Dissemination reports of pneumonic infection (pneumonia) have increased significantly over the past year, according to data from the Centers for Disease Control and Prevention (CDC).
Pneumonic infections have increased by more than 2,000 cases and 3,300 deaths over the previous two years.
While some studies have suggested the rise in pneumonic infections may be due to the pandemic, other studies have found no connection between the pandemics outbreaks and increases in pandemic pneumonic cases.
“There is no correlation between the emergence of pandemic pandemic cases and increased pneumonic transmission,” Dr. Jonathan P. Haidt, the chief epidemiologist at the CDC and the lead author of the new report, said in a statement.
“We see no link between the introduction of pandememic pandemias and increasing transmission.”
Pandemic outbreaks that spread to humans are more difficult to track, as the disease is typically transmitted through aerosols from the air or by direct contact with the patient or an infected animal.
While there is no evidence that aerosols are the primary source of infection for pandemic infections, there is some evidence that humans may transmit pandemic disease through inhalation of contaminated aerosols.
In March, researchers from the University of Pittsburgh and the Johns Hopkins University reported that the first case of pandemia was diagnosed in the United States through the inhalation or ingestion of aerosols of a coronavirus strain known as C5N2.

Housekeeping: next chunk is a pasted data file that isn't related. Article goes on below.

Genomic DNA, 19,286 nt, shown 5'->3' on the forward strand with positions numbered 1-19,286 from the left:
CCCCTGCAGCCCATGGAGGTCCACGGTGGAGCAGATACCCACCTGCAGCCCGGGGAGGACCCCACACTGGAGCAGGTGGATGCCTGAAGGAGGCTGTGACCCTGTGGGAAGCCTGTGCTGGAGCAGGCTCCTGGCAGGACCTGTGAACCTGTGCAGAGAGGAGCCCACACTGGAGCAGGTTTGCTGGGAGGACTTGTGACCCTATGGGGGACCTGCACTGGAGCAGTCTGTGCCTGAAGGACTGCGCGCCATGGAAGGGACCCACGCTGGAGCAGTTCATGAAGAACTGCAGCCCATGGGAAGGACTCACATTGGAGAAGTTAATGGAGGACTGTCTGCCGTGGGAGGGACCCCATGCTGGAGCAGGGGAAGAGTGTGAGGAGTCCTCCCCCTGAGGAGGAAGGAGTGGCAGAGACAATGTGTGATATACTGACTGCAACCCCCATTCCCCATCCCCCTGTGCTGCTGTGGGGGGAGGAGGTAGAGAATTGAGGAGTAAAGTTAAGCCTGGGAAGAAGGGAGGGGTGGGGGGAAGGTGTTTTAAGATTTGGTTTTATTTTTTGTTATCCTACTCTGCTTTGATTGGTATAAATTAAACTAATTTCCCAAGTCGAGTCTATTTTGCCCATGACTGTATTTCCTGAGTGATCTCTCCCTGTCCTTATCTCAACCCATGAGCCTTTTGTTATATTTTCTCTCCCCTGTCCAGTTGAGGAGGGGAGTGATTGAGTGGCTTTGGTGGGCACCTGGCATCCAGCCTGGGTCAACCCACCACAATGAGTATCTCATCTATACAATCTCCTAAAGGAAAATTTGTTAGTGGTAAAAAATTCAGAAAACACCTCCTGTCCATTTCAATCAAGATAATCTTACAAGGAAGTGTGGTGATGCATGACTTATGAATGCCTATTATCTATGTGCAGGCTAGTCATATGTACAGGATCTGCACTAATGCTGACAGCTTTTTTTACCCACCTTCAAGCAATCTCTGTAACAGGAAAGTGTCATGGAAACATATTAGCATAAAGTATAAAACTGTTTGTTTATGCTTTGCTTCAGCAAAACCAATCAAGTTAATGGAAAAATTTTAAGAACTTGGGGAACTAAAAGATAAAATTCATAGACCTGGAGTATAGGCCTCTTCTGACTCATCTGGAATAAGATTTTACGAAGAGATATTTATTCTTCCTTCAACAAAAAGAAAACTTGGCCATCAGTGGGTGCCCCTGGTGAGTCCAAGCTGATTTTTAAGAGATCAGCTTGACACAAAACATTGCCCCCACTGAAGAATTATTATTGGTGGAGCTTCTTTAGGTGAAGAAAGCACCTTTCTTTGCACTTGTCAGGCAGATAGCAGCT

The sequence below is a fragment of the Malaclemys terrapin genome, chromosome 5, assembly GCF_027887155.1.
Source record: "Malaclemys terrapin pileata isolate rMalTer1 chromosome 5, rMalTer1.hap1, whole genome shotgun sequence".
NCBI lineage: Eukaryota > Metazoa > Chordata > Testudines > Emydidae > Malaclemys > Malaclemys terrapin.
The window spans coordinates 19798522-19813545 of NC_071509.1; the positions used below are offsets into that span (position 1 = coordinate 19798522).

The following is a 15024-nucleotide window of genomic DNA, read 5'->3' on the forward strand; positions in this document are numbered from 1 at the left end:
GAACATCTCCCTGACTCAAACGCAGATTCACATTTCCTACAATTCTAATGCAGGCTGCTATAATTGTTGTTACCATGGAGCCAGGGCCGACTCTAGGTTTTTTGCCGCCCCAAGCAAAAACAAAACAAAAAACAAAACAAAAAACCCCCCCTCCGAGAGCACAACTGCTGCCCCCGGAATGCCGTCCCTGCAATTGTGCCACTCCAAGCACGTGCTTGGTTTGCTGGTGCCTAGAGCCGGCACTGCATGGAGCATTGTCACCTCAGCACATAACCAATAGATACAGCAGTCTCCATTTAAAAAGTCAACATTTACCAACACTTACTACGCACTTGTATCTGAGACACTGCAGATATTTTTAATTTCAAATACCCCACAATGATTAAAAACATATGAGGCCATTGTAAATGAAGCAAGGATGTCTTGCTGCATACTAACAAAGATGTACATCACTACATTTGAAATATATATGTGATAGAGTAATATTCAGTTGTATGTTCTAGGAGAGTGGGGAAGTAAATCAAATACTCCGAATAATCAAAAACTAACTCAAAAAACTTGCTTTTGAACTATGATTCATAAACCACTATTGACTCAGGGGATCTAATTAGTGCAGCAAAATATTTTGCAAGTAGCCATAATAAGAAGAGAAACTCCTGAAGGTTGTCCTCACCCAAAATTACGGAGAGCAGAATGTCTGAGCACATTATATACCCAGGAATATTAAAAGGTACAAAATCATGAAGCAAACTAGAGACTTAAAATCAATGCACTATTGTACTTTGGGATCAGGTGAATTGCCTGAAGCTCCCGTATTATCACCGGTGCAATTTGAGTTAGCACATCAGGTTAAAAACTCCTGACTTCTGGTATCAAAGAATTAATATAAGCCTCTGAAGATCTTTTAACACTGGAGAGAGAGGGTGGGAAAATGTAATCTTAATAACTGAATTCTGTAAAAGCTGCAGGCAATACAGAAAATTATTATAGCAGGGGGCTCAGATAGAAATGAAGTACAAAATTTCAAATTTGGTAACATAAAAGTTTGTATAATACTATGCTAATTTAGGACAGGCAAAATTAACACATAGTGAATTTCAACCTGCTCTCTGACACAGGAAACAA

While these researchers did not report how the person contracted the disease, they noted that the case had no history of lung cancer, and the person did not have other respiratory symptoms or signs of pneumonia.
Although the U.S. Centers for Diseases Control and Public Health (CDC) and National Institute of Allergy and Infectious Diseases (NIAID) have identified a number of novel coronaviruses, most are still unknown and cannot be definitively linked to pandemic-related pandemic infection.
In addition, the NIAID has not found a link between coronaviral infections and pandemic symptoms.
“It’s really hard to say what is causing these new pandemic outbreaks,” Dr P. William Schaffner, an infectious diseases specialist at the University College London and one of the study authors, told CNN.
“This could be anything from COVID-19 [a new coronavid strain that can be transmitted through the air], to influenza virus infections or something else.”
The study was published in the journal Nature Communications.
Source National Review article The following article originally appeared on National Review: Are We Getting Pneumons?
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